4. Shop second-hand for sustainable gifts
Can we please normalise giving second-hand gifts already? There is enough stuff on this planet. I would be thrilled to receive a second-hand present and know of a lot of people who feel the same way.
You can often buy a lot of second-hand items that have never been open, worn or used. In fact, many items on eBay and other second-hand selling sites are people reselling gifts they received and don’t want. If you’re happy to receive second-hand gifts, make sure you tell your friends, family and significant other.
5. Gift something consumable, digital or an experience
Unless you know it’s something they really want, I feel it’s best to give someone a gift that isn’t going to hang around as clutter in their home. That’s why giving consumable items such as food, wine or skincare is usually a great bet; especially when it’s plastic-free.
Digital products such as gift cards, credits subscriptions are great examples of this at play and can be a really useful gift. Meanwhile, experiences such a restaurant set menus, holidays, weekend breaks, theatre tickets, concert tickets, spa treatments and massages (just to name a few) can be the perfect gift. Just be sure to align it with what you know the gift receiver will enjoy.
6. Ask instead of surprising for sustainable gifts
A little something you should know about me, I loathe surprise presents. I don’t like material clutter, have very particular tastes and am allergic to the majority of things you put on your skin and hair. But I couldn’t even tell you how many bath and skincare gift sets I’ve received in my life; the majority of which left me with rashes and plastic packaging.
This can be a tricky rule to implement across the board because some people love surprise presents and others love to surprise. It really depends on your relationship with this person. If the communication is there, simply ask them what they’d like or for a general idea. It can’t hurt.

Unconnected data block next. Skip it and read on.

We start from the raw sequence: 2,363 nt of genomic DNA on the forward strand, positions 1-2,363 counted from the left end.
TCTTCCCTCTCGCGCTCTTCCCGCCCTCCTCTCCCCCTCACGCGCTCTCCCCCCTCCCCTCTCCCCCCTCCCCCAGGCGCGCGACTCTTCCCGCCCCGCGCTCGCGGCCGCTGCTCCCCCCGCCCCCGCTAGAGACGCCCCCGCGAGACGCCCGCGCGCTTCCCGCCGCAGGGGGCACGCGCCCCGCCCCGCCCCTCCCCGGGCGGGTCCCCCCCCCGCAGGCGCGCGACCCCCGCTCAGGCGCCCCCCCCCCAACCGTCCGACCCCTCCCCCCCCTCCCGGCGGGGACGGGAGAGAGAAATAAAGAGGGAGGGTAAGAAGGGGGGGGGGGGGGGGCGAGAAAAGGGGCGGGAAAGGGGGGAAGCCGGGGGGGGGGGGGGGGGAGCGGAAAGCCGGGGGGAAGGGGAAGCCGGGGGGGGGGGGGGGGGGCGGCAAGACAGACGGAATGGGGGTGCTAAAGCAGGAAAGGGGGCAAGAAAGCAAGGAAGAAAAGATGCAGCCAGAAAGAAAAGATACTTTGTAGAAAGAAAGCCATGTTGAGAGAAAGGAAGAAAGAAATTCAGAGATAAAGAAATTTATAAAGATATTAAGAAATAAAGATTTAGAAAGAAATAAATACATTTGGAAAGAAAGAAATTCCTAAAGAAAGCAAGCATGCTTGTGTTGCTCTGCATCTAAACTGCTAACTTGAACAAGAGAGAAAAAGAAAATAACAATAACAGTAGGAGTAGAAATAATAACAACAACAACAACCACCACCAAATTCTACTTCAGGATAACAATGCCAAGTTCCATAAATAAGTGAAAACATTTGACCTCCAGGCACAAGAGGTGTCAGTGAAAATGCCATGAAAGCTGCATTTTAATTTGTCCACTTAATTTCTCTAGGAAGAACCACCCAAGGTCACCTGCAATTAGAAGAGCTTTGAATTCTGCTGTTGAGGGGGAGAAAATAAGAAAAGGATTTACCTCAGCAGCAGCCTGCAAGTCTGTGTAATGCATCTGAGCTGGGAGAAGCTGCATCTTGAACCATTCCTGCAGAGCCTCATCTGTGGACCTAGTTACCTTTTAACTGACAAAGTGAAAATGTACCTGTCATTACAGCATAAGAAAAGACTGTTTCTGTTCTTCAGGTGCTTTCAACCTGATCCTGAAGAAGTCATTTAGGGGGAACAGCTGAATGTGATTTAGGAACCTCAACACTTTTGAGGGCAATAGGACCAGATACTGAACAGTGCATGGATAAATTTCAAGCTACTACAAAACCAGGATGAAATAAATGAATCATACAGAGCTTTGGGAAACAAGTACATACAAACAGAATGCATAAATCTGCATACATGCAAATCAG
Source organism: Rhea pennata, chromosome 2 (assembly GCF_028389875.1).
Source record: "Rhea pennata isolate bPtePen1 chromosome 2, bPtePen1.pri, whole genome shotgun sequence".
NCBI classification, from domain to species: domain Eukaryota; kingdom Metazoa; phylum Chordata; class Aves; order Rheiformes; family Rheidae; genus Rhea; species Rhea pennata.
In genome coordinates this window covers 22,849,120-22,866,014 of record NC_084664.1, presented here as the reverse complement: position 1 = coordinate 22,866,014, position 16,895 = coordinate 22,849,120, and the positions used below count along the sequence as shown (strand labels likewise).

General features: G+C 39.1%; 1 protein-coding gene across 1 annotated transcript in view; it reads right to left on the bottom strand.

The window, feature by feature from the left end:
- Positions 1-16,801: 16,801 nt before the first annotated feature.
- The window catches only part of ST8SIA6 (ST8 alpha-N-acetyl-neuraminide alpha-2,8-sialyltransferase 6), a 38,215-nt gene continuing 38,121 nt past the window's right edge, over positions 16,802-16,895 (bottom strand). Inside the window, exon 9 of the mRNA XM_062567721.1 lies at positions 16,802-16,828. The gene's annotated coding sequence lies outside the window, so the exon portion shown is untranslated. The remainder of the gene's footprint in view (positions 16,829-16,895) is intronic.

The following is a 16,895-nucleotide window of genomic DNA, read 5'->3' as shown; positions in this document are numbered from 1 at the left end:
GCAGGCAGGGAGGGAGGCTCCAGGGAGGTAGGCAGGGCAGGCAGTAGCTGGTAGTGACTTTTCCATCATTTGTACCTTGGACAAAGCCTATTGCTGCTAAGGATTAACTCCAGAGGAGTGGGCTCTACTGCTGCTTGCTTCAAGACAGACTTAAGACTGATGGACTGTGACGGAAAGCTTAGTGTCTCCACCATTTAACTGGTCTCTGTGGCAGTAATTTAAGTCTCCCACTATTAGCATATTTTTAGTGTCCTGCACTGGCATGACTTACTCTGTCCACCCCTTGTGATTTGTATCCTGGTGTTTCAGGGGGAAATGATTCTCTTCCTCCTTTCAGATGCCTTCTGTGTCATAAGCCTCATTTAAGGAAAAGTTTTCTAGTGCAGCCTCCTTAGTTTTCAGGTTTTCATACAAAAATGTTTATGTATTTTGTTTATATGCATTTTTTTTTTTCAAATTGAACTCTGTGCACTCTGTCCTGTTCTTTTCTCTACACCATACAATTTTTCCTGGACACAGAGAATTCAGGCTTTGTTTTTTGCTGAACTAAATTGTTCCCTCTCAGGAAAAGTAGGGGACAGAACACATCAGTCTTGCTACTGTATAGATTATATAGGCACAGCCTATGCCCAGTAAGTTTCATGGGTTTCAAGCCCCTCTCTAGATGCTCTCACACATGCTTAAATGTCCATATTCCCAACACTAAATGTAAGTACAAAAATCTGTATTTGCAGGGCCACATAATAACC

7. Make a no-gift pack
Let’s be real. The expectation to give gifts is fueled by consumerism, which is destroying our planet. We all have a birthday, Christmas comes around every year and as my Mumma always says, every day should be Mother’s Day. While gifts can be lovely, they certainly don’t define a relationship. It’s just stuff at the end of the day.
I’m so lucky that the majority of my family and friends don’t give gifts to each other. We see spending time with each other as the best part of holidays and birthdays. Also, I come from a long line of minimalists and people that have consistently told me not to waste money on presents they don’t need.
If you think that might suit you and your friends and family, try floating the idea a few weeks before to see what they think. If they’re not in agreement, that’s ok. Try to get the most sustainable gift possible.
Eco Action Step
Your eco action step for this week is to check out the Sustainable Gift guide I’ve put together to cover every gifting need. There are eco-friendly Father’s Day gift ideas, sustainable Christmas gifts, plastic-free kids presents and all of the green birthday gift ideas. That’s linked for you below in the episode info. Speak next week, eco friend!